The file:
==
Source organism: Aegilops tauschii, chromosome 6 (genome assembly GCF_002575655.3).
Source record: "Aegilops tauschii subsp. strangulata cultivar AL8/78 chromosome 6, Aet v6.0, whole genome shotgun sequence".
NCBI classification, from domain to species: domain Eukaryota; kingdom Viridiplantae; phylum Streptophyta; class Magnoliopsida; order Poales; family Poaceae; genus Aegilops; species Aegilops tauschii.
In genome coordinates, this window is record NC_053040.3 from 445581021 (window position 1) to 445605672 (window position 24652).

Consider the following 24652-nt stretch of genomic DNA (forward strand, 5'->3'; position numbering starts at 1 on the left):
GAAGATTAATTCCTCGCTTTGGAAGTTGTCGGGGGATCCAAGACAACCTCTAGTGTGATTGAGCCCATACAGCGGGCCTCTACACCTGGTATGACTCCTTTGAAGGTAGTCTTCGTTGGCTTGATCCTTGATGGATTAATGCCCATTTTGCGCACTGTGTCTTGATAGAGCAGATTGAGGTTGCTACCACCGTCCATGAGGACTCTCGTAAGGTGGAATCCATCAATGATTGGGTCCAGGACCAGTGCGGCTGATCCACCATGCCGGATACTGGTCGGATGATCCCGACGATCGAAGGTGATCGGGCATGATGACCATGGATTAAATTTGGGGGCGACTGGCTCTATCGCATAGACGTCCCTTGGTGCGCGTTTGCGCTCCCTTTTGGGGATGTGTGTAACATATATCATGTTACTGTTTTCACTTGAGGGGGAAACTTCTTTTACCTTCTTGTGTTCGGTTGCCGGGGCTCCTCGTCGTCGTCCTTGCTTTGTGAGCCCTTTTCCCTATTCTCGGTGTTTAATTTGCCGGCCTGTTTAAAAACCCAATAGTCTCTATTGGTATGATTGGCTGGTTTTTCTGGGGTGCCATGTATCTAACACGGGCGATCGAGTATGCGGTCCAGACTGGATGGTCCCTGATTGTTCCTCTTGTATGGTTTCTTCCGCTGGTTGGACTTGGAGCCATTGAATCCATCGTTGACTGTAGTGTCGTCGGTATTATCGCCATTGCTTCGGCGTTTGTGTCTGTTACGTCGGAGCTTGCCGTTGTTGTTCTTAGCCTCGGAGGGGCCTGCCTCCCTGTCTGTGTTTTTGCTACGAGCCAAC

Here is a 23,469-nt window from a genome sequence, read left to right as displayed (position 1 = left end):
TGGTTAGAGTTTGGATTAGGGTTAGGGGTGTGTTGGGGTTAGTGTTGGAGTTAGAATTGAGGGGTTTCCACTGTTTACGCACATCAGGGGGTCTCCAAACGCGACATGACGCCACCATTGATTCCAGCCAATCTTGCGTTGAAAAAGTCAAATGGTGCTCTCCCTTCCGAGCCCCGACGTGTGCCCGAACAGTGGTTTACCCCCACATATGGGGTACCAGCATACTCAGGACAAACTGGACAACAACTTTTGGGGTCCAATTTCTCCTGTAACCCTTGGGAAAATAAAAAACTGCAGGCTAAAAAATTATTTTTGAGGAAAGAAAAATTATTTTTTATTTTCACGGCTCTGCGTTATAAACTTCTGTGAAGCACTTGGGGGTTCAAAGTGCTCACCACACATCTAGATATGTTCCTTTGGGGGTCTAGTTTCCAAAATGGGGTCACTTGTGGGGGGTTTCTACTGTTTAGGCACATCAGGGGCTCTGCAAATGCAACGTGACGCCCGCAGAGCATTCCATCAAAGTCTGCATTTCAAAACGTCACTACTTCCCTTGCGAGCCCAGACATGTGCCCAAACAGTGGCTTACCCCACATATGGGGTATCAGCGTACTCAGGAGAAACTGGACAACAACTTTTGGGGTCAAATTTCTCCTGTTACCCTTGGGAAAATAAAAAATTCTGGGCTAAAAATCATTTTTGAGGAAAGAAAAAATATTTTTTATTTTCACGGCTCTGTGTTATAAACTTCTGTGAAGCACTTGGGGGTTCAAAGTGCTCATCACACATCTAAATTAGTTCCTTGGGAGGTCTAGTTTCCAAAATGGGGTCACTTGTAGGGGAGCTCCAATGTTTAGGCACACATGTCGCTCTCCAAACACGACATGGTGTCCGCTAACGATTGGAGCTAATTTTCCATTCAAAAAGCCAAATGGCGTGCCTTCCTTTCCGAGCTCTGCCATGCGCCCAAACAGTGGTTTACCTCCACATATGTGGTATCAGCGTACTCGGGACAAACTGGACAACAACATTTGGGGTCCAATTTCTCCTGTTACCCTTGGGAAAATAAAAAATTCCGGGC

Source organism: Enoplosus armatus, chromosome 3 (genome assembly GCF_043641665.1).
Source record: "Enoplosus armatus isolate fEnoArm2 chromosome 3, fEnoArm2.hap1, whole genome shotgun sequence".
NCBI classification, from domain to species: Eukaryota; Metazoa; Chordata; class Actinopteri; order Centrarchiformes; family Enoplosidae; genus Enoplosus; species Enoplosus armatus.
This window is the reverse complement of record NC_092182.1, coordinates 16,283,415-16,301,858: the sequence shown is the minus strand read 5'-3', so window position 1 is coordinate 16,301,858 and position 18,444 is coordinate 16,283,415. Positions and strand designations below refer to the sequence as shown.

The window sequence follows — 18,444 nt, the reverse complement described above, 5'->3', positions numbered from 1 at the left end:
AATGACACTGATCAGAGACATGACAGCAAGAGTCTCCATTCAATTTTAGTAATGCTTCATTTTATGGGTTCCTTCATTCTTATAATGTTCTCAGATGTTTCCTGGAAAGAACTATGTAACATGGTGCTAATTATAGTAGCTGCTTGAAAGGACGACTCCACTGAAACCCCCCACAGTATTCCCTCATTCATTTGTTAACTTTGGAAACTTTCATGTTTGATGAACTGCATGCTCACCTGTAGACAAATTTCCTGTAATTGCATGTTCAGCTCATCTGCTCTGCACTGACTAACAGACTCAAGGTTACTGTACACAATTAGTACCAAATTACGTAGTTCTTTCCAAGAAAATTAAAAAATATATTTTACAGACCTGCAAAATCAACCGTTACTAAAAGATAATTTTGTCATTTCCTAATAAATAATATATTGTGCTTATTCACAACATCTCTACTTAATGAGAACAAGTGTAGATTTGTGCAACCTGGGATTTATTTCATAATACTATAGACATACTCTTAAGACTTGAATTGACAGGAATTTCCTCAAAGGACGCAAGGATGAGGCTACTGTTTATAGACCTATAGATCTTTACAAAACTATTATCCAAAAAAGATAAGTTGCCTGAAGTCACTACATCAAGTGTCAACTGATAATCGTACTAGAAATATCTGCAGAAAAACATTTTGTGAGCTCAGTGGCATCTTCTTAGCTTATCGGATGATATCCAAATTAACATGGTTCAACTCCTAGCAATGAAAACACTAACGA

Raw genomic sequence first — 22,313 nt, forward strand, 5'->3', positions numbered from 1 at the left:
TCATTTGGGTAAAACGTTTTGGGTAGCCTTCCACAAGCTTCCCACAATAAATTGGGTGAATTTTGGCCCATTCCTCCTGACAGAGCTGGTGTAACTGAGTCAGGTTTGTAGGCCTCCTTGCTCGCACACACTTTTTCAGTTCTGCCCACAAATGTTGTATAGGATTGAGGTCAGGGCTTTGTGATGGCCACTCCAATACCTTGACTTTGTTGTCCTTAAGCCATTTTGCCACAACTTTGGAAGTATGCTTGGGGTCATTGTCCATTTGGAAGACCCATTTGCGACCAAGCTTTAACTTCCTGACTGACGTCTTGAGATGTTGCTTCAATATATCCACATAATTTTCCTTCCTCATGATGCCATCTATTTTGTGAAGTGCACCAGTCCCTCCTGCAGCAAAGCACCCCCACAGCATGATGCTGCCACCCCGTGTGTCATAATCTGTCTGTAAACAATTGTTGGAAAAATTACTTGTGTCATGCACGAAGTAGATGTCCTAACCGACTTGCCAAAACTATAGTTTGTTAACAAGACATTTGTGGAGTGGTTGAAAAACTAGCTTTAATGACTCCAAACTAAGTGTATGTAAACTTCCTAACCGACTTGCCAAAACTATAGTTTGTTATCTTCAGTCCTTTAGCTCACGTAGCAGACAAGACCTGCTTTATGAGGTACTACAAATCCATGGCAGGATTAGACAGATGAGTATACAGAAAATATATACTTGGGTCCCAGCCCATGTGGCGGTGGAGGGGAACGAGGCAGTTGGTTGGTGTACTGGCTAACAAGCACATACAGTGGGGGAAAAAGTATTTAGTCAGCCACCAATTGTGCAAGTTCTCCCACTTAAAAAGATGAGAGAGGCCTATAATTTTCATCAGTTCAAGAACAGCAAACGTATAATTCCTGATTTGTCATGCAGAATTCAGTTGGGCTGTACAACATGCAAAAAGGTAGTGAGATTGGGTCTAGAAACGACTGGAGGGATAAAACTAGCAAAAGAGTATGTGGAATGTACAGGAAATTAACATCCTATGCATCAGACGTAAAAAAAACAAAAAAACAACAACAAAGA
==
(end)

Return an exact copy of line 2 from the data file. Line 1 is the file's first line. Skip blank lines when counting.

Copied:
Source record: "Aegilops tauschii subsp. strangulata cultivar AL8/78 chromosome 6, Aet v6.0, whole genome shotgun sequence".